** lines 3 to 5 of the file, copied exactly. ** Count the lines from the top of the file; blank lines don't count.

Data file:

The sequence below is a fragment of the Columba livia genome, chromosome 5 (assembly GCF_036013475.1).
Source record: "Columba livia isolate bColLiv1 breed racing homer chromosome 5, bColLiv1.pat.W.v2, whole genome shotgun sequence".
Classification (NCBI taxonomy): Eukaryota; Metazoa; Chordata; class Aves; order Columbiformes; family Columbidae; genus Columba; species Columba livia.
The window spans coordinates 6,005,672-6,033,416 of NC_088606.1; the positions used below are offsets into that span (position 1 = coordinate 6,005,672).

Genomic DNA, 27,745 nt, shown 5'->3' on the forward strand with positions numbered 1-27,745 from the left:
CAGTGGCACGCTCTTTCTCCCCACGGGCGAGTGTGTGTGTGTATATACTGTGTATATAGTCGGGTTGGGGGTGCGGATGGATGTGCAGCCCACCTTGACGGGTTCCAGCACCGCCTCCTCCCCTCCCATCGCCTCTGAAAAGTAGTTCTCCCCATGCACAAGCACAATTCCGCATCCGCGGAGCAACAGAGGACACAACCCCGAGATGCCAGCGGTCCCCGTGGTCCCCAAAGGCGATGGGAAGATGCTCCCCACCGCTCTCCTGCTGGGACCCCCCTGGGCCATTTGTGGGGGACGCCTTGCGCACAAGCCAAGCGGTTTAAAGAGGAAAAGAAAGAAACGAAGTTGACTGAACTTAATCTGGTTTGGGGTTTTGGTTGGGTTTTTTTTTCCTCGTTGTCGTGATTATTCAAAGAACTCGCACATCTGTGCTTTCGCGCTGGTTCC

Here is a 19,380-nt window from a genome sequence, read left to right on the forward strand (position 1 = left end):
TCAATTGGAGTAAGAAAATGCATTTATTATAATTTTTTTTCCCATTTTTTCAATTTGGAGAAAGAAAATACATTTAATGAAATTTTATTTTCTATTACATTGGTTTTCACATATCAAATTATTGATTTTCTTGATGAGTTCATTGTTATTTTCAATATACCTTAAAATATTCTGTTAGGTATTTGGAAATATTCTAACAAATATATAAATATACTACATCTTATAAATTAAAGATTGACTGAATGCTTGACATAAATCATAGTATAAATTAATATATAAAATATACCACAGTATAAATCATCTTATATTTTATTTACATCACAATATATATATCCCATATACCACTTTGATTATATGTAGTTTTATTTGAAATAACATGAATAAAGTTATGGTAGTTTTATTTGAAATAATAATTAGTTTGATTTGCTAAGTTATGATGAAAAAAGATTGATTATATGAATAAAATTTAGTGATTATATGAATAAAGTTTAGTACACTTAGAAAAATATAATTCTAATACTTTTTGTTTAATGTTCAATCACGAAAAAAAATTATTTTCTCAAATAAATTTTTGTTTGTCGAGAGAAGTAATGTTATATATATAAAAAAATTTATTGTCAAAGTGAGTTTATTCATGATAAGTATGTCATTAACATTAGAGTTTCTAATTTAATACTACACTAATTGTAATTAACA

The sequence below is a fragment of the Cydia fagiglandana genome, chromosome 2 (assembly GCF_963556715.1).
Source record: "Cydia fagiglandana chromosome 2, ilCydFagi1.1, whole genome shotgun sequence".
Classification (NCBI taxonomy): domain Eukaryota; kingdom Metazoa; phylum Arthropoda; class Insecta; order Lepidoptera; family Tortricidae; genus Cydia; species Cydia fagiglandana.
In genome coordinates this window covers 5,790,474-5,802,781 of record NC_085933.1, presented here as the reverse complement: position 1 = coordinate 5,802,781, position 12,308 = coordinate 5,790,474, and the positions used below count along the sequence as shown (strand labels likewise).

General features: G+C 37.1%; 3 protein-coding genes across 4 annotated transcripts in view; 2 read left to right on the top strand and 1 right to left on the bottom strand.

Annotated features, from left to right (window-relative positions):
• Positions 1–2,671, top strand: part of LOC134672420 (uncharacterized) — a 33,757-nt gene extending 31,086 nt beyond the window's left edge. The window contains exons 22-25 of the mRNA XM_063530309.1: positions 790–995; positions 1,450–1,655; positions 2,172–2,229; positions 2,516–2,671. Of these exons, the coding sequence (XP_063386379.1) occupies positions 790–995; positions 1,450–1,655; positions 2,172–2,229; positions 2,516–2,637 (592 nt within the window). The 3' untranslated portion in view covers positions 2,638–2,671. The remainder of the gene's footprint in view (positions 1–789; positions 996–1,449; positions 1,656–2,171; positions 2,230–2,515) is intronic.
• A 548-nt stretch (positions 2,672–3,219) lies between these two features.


Classification (NCBI taxonomy): Eukaryota; Metazoa; Chordata; class Aves; order Columbiformes; family Columbidae; genus Columba; species Columba livia.
The window spans coordinates 6,005,672-6,033,416 of NC_088606.1; the positions used below are offsets into that span (position 1 = coordinate 6,005,672).

Genomic DNA, 27,745 nt, shown 5'->3' on the forward strand with positions numbered 1-27,745 from the left: